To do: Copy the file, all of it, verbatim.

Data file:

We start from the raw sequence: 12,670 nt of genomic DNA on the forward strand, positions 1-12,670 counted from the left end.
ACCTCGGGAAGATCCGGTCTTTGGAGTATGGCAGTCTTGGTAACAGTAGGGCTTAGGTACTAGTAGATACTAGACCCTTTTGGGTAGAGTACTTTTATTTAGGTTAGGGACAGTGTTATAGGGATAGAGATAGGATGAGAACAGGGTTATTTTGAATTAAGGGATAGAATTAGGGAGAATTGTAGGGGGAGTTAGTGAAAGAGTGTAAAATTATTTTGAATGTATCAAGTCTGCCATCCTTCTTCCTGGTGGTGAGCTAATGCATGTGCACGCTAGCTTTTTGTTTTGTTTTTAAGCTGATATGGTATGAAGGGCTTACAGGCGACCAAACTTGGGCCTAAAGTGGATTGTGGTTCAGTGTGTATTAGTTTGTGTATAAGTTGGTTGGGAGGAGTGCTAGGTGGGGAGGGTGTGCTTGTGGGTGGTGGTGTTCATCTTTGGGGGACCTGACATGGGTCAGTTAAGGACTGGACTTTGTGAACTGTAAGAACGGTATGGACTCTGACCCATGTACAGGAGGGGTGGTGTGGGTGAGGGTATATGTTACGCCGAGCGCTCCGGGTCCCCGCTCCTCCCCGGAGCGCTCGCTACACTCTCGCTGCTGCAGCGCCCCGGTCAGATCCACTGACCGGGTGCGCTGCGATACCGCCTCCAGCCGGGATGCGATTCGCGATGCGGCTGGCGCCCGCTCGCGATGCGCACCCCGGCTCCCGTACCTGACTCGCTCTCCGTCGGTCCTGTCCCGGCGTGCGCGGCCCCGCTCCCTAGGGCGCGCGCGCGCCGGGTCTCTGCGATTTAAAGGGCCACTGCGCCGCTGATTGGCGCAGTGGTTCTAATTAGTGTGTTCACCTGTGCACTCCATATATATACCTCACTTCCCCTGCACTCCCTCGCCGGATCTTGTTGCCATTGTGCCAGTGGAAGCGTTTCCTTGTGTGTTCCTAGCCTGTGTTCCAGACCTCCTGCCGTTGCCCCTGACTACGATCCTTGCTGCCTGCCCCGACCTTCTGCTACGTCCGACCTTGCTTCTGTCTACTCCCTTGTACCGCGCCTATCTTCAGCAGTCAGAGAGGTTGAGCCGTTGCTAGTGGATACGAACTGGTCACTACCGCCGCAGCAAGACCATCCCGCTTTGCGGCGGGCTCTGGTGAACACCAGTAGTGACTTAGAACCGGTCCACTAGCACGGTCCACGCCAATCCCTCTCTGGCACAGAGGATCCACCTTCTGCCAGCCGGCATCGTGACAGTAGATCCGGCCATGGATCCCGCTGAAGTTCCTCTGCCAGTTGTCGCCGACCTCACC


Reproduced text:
We start from the raw sequence: 12,670 nt of genomic DNA on the forward strand, positions 1-12,670 counted from the left end.
ACCTCGGGAAGATCCGGTCTTTGGAGTATGGCAGTCTTGGTAACAGTAGGGCTTAGGTACTAGTAGATACTAGACCCTTTTGGGTAGAGTACTTTTATTTAGGTTAGGGACAGTGTTATAGGGATAGAGATAGGATGAGAACAGGGTTATTTTGAATTAAGGGATAGAATTAGGGAGAATTGTAGGGGGAGTTAGTGAAAGAGTGTAAAATTATTTTGAATGTATCAAGTCTGCCATCCTTCTTCCTGGTGGTGAGCTAATGCATGTGCACGCTAGCTTTTTGTTTTGTTTTTAAGCTGATATGGTATGAAGGGCTTACAGGCGACCAAACTTGGGCCTAAAGTGGATTGTGGTTCAGTGTGTATTAGTTTGTGTATAAGTTGGTTGGGAGGAGTGCTAGGTGGGGAGGGTGTGCTTGTGGGTGGTGGTGTTCATCTTTGGGGGACCTGACATGGGTCAGTTAAGGACTGGACTTTGTGAACTGTAAGAACGGTATGGACTCTGACCCATGTACAGGAGGGGTGGTGTGGGTGAGGGTATATGTTACGCCGAGCGCTCCGGGTCCCCGCTCCTCCCCGGAGCGCTCGCTACACTCTCGCTGCTGCAGCGCCCCGGTCAGATCCACTGACCGGGTGCGCTGCGATACCGCCTCCAGCCGGGATGCGATTCGCGATGCGGCTGGCGCCCGCTCGCGATGCGCACCCCGGCTCCCGTACCTGACTCGCTCTCCGTCGGTCCTGTCCCGGCGTGCGCGGCCCCGCTCCCTAGGGCGCGCGCGCGCCGGGTCTCTGCGATTTAAAGGGCCACTGCGCCGCTGATTGGCGCAGTGGTTCTAATTAGTGTGTTCACCTGTGCACTCCATATATATACCTCACTTCCCCTGCACTCCCTCGCCGGATCTTGTTGCCATTGTGCCAGTGGAAGCGTTTCCTTGTGTGTTCCTAGCCTGTGTTCCAGACCTCCTGCCGTTGCCCCTGACTACGATCCTTGCTGCCTGCCCCGACCTTCTGCTACGTCCGACCTTGCTTCTGTCTACTCCCTTGTACCGCGCCTATCTTCAGCAGTCAGAGAGGTTGAGCCGTTGCTAGTGGATACGAACTGGTCACTACCGCCGCAGCAAGACCATCCCGCTTTGCGGCGGGCTCTGGTGAACACCAGTAGTGACTTAGAACCGGTCCACTAGCACGGTCCACGCCAATCCCTCTCTGGCACAGAGGATCCACCTTCTGCCAGCCGGCATCGTGACAGTAGATCCGGCCATGGATCCCGCTGAAGTTCCTCTGCCAGTTGTCGCCGACCTCACC